|My dad, me, and barely one month old Baby Noah!|
You don't need to be a long-time reader to know that my father's health has been a cause of great concern over the last few years. After a heart attack nearly ten years ago, he has struggled with heart disease, diabetes (and, later, neuropathy), and kidney failure. For a very long time, he didn't take proper care of himself, and the situation grew increasingly worse. He takes a lot of medications and goes to dialysis three times a week. I've written extensively about how it has affected me emotionally, as well as how it has motivated me to want to be healthier.
About nine months ago, just a few days after giving birth to my adorable baby niece, my sister and her husband bought a house. They had been looking for one for a while, with a long list of needs: it had to be affordable, of course, but they also needed to live close to where my brother-in-law works. And it needed to have enough bedrooms for them, their new baby, and for our father.
My dad was living with his sister, which is an incredibly touchy subject in our family to begin with, even without addressing the concerns of his health (long story short, she just really, really is not a nice person). With all of his health issues, he needs to be on an incredibly regimented diet - there are three separate lists of restrictions for his heart, his kidneys, and the diabetes. And his sister just didn't care, and would make things like spaghetti or lasagna, which are supremely bad for all three lists.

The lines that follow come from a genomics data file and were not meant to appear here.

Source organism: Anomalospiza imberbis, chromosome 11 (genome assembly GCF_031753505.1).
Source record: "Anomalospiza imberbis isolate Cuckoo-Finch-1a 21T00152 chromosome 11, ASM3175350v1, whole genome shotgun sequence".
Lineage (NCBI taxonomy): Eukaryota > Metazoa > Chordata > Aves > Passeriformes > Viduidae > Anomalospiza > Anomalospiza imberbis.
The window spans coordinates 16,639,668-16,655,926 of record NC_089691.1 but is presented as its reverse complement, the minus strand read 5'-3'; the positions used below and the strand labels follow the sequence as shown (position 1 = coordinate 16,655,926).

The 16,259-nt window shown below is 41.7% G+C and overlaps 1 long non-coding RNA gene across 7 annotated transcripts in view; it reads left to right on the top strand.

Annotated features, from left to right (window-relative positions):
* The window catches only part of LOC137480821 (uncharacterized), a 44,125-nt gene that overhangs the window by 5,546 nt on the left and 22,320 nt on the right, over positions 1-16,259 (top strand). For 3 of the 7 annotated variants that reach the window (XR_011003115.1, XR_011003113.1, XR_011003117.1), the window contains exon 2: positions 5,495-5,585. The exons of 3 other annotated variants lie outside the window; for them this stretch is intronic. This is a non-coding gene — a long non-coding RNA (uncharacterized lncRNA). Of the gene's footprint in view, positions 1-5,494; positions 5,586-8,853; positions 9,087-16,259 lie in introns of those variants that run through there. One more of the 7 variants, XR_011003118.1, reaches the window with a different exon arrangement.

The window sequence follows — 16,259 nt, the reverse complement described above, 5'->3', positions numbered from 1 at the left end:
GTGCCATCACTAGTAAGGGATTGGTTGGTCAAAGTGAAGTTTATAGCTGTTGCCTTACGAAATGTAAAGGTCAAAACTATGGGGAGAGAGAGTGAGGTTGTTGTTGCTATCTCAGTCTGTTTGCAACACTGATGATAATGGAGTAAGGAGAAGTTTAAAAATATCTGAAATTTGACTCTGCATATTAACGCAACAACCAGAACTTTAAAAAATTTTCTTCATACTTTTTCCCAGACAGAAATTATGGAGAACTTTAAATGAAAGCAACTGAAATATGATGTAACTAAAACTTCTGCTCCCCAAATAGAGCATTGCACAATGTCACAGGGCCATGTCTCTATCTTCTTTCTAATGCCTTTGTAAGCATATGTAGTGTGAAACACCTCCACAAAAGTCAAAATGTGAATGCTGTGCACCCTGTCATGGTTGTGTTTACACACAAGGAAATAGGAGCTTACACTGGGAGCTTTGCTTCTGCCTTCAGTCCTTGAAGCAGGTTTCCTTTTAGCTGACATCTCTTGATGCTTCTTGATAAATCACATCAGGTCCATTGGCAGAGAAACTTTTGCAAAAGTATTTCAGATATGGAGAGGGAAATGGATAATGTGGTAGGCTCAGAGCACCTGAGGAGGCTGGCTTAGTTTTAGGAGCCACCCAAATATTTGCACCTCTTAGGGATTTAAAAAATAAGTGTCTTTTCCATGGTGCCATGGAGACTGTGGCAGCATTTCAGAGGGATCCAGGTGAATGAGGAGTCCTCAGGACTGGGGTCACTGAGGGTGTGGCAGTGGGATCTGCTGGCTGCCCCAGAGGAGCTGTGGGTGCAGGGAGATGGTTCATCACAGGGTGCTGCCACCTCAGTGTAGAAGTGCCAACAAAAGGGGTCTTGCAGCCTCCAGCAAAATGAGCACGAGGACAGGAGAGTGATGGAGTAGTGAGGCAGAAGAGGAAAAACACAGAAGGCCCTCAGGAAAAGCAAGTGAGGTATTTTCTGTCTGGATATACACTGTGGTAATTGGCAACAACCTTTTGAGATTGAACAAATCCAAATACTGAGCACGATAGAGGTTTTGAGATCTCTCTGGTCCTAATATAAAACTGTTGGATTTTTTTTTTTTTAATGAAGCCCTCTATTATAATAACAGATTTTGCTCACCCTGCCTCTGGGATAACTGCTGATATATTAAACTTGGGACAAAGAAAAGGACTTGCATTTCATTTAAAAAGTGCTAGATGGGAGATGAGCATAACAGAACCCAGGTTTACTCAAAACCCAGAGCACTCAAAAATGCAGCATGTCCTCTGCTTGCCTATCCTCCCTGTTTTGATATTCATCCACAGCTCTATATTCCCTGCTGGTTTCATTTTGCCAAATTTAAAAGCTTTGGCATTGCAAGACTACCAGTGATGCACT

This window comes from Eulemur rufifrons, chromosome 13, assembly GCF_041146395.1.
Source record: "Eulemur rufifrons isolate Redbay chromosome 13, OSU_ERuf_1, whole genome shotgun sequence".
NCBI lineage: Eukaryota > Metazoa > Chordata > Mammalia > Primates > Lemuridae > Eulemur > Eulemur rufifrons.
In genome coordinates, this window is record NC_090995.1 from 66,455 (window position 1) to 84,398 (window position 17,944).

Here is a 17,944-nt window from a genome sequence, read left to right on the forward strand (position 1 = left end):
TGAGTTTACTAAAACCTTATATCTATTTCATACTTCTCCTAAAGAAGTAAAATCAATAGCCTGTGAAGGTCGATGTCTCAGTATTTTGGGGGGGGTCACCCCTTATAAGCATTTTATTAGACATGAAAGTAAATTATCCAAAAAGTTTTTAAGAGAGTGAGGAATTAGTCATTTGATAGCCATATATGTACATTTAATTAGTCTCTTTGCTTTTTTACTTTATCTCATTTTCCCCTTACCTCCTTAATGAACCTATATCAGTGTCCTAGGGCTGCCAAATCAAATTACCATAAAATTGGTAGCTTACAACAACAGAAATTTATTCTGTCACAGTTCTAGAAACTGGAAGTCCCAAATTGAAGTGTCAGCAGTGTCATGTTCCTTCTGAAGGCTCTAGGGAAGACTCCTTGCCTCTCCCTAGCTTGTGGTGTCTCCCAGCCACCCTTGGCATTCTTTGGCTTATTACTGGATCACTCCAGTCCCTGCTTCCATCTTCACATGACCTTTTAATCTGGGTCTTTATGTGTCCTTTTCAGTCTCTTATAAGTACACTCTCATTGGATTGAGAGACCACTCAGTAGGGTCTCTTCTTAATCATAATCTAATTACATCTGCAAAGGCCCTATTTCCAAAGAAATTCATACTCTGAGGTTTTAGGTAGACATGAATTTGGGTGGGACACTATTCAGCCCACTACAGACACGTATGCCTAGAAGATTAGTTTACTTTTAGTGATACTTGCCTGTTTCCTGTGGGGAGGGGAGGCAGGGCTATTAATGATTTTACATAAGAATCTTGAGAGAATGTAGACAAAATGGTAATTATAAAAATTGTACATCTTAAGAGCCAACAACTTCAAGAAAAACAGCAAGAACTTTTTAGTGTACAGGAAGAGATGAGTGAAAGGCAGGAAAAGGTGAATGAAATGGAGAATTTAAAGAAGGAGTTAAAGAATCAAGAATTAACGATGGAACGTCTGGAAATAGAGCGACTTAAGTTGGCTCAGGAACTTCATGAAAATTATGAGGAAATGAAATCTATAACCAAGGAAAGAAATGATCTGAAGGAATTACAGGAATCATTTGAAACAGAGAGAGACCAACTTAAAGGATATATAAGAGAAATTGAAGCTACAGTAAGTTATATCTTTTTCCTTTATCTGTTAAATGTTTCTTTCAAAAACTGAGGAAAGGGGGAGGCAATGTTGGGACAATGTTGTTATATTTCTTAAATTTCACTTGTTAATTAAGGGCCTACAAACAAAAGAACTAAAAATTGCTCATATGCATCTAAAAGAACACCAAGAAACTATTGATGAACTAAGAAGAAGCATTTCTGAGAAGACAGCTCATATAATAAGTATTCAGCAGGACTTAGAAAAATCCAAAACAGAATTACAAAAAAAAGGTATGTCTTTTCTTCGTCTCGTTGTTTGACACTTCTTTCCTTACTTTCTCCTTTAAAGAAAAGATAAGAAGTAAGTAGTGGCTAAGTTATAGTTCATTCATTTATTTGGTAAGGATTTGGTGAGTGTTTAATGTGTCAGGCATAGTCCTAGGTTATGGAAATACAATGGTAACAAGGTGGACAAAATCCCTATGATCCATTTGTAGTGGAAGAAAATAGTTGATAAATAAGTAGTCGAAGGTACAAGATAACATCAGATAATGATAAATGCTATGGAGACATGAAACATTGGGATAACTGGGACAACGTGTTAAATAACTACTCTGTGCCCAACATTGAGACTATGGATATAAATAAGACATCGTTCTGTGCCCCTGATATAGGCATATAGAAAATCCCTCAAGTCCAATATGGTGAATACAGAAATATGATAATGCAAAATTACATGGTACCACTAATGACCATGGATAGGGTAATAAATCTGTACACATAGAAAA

He was in and out of the hospital all the time. In April/May, he got sick - really sick - and after a long hospital stay, he had to go live in a rehab facility for a while. We would video-chat with him all the time, and he sounded very upset, very frustrated, and very lonely.
My dad had mobility issues, and needed a motorized scooter to get in, out, and around the house. So after my sister and her husband closed on the house, they were able to move in, but my dad had to wait until a ramp was built for his scooter. Once that was built, though, he was in there, and under my sister's rule.
My sister Lisa is an incredible woman. We have always had our differences, and still do, but I think in the last few years, as we've matured and grown into our adult lives, we've grown closer. Something I've always admired about her is how she doesn't put up with anything - me, I stay quiet, then I run away. But if she doesn't like something, she vocalizes it. If something bothers her, she does something about it. And she absolutely didn't like the way my dad wasn't taking care of himself, so as soon as he was in her house and under her care, she started to crack the whip, so to speak.
Lisa made sure he took his medicine regularly, and she monitored his food very closely. Other than rare exceptions, anything that wasn't on one of the three lists wasn't allowed. He jokingly referred to her as The Warden, knowing that as tough as it was, it was for his own good. He did as many of the exercises that he learned at the rehab facility while he was at dialysis - toe touches, leg raises.
And wouldn't you know, he started to get better.
After a little while, the doctors reduced his insulin from 50 cc twice a day to 25 cc twice a day. Now they've reduced it to 15 cc, and it's entirely possible that someday soon, he won't need insulin at all.
And on top of being able to stand more and longer, he's lost over 70 pounds.
Unbelievable, right?! I'm so amazingly proud, not to mention completely inspired by all the progress he's been making.